Born in the stable next to Jesus on December 25, Brian (Chapman) is visited by the Three Wise Men as a babe in swaddling clothes, grows up to hear the Sermon on the Mount, endures manipulation and abuse at the hands of rival, absurdly named political factions, and ultimately finds himself at the feet of Pontius Pilate, who, like everyone else, takes him to be the so-called messiah from Galilee.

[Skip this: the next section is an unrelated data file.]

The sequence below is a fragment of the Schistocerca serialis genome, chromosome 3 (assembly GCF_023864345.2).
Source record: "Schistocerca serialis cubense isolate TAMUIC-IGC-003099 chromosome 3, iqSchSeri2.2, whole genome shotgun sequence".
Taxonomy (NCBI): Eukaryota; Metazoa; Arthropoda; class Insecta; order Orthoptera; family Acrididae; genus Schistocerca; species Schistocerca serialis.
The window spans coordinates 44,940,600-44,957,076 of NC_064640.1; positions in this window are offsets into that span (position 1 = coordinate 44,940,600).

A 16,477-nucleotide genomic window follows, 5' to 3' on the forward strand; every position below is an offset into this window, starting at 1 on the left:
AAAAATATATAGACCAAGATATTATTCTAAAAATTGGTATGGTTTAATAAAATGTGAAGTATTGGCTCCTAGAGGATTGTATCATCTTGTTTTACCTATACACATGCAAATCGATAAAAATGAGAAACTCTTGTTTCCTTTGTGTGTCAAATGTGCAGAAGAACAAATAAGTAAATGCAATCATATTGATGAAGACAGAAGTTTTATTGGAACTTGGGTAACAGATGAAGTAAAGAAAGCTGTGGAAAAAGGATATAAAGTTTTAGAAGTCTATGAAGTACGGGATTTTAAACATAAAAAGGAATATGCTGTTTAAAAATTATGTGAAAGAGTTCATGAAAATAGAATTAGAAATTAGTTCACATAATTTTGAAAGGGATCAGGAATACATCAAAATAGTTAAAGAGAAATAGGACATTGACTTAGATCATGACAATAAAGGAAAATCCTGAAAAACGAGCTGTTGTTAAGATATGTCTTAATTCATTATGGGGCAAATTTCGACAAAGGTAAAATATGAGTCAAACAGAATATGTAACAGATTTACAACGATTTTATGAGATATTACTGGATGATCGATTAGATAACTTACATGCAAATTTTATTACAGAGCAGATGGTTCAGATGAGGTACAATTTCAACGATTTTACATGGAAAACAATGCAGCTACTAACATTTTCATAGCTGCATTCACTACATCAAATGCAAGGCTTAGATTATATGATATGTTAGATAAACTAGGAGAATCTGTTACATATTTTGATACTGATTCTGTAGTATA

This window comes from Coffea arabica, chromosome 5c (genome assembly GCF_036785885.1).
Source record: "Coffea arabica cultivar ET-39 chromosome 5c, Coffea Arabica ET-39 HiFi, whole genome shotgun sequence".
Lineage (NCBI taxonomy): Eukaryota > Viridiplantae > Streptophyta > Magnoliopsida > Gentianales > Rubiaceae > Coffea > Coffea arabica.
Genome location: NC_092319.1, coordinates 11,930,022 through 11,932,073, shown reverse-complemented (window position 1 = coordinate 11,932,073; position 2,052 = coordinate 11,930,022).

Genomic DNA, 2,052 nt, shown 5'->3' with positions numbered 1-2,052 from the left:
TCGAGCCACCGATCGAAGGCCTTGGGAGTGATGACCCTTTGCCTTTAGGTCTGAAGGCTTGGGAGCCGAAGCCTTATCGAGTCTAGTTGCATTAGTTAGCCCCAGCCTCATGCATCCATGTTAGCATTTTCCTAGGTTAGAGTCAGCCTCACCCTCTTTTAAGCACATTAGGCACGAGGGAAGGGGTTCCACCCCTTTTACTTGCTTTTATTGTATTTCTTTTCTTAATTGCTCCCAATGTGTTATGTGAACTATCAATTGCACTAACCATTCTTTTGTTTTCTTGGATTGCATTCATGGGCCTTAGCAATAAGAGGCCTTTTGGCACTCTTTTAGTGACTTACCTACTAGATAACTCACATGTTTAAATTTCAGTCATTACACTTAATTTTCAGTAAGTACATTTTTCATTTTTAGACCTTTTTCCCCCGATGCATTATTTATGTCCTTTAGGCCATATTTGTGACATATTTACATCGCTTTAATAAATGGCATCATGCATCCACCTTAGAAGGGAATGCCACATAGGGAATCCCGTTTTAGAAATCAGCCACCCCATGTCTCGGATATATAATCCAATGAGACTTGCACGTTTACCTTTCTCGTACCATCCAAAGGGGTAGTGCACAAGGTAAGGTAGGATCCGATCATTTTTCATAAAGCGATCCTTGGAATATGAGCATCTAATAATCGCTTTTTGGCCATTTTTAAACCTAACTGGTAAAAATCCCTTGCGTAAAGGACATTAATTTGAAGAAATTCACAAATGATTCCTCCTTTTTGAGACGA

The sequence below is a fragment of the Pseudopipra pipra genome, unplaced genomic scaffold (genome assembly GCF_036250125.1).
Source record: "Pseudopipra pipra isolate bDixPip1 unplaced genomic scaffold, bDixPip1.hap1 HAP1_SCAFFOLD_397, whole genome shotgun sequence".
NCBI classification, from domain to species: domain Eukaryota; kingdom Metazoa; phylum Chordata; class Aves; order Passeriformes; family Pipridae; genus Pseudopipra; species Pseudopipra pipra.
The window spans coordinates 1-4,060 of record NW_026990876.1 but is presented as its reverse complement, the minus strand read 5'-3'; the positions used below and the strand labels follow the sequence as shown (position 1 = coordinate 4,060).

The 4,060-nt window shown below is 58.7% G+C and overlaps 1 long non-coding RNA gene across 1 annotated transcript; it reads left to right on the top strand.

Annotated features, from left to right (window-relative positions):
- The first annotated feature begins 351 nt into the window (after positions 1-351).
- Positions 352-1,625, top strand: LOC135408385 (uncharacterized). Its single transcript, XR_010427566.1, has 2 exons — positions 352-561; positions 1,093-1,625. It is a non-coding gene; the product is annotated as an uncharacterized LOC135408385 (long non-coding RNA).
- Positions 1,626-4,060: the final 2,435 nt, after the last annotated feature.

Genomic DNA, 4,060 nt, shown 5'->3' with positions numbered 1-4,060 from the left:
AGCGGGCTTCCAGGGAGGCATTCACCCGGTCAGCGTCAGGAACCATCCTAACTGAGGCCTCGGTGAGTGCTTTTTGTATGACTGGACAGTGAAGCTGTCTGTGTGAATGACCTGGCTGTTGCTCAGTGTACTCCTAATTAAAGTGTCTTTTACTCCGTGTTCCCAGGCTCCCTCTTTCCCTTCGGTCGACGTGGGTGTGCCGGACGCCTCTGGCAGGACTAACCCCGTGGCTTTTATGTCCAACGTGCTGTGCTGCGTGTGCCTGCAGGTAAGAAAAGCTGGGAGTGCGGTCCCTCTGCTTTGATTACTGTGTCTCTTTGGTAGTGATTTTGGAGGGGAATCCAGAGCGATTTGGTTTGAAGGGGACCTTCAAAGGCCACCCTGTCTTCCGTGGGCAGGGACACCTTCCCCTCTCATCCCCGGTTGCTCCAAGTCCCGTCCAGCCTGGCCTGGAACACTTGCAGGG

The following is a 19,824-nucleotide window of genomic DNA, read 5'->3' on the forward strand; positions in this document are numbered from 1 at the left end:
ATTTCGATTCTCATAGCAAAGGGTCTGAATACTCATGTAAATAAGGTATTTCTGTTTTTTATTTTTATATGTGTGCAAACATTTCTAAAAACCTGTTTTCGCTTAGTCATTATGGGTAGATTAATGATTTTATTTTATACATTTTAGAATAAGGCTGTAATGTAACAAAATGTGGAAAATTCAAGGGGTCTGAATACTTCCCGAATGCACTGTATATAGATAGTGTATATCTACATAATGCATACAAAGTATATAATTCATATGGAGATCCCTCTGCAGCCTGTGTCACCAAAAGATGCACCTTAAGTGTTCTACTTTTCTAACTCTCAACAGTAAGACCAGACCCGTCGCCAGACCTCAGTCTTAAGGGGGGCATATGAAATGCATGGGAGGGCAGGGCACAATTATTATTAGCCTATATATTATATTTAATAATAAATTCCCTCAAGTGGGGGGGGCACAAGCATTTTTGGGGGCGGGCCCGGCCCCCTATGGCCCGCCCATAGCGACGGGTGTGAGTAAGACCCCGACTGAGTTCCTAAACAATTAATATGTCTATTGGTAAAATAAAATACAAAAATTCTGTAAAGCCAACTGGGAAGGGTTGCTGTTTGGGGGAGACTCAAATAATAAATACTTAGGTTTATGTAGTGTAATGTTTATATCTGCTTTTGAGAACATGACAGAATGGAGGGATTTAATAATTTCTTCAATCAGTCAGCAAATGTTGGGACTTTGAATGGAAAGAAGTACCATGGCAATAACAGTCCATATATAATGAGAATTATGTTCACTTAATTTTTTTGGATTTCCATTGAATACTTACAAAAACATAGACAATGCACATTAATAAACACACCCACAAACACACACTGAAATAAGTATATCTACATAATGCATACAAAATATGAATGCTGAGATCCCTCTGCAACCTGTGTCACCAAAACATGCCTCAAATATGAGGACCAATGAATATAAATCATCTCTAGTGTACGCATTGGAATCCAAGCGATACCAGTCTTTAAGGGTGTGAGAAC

One of the greatest comedy troupes of all time offers a hilariously skewed take on fanaticism and proto-Christian hypocrisy in this uproarious, wickedly irreverent religious satire. All the bits are fiercely funny, with the Python’s embodying a nutty cast of familiar Biblical characters — Palin’s lisping Pilate (“Centurion, why do the masses t-t-t-titter so?”), for instance, is genius — as well as imagined kooks (Biggus Dickus, Stan Called Loretta), all of it capped by a jolly Crucifixion scene where Brian leads his idol-worshipping followers in a rousing rendition of an absurdly inappropriate beer-hall song: “Always Look on the Bright Side of Life.” Even ex-Beatle George Harrison has a cameo. This is lacerating British wit at its best. Behold the Pythons!